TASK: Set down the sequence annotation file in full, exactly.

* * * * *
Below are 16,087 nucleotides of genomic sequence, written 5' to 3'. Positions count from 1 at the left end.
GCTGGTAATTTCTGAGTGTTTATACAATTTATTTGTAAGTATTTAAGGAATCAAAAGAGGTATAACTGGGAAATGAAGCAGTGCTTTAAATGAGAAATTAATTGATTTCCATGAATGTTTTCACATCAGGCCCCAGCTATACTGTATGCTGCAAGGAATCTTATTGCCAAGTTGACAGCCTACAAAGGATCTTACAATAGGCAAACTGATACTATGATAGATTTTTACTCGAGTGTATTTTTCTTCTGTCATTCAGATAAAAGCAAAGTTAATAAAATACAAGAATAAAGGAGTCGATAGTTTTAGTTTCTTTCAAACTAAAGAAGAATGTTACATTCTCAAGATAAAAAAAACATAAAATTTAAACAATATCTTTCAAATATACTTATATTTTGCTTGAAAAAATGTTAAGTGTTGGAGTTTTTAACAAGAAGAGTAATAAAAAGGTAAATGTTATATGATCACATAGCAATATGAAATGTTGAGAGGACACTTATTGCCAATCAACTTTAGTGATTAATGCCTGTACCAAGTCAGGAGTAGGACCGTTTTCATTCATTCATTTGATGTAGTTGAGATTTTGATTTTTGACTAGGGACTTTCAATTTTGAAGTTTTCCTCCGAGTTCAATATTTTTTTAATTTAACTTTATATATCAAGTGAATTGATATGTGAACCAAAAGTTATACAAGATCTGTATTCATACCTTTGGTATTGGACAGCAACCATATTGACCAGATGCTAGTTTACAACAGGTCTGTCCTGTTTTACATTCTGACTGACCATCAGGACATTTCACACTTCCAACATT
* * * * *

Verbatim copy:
Below are 16,087 nucleotides of genomic sequence, written 5' to 3'. Positions count from 1 at the left end.
GCTGGTAATTTCTGAGTGTTTATACAATTTATTTGTAAGTATTTAAGGAATCAAAAGAGGTATAACTGGGAAATGAAGCAGTGCTTTAAATGAGAAATTAATTGATTTCCATGAATGTTTTCACATCAGGCCCCAGCTATACTGTATGCTGCAAGGAATCTTATTGCCAAGTTGACAGCCTACAAAGGATCTTACAATAGGCAAACTGATACTATGATAGATTTTTACTCGAGTGTATTTTTCTTCTGTCATTCAGATAAAAGCAAAGTTAATAAAATACAAGAATAAAGGAGTCGATAGTTTTAGTTTCTTTCAAACTAAAGAAGAATGTTACATTCTCAAGATAAAAAAAACATAAAATTTAAACAATATCTTTCAAATATACTTATATTTTGCTTGAAAAAATGTTAAGTGTTGGAGTTTTTAACAAGAAGAGTAATAAAAAGGTAAATGTTATATGATCACATAGCAATATGAAATGTTGAGAGGACACTTATTGCCAATCAACTTTAGTGATTAATGCCTGTACCAAGTCAGGAGTAGGACCGTTTTCATTCATTCATTTGATGTAGTTGAGATTTTGATTTTTGACTAGGGACTTTCAATTTTGAAGTTTTCCTCCGAGTTCAATATTTTTTTAATTTAACTTTATATATCAAGTGAATTGATATGTGAACCAAAAGTTATACAAGATCTGTATTCATACCTTTGGTATTGGACAGCAACCATATTGACCAGATGCTAGTTTACAACAGGTCTGTCCTGTTTTACATTCTGACTGACCATCAGGACATTTCACACTTCCAACATT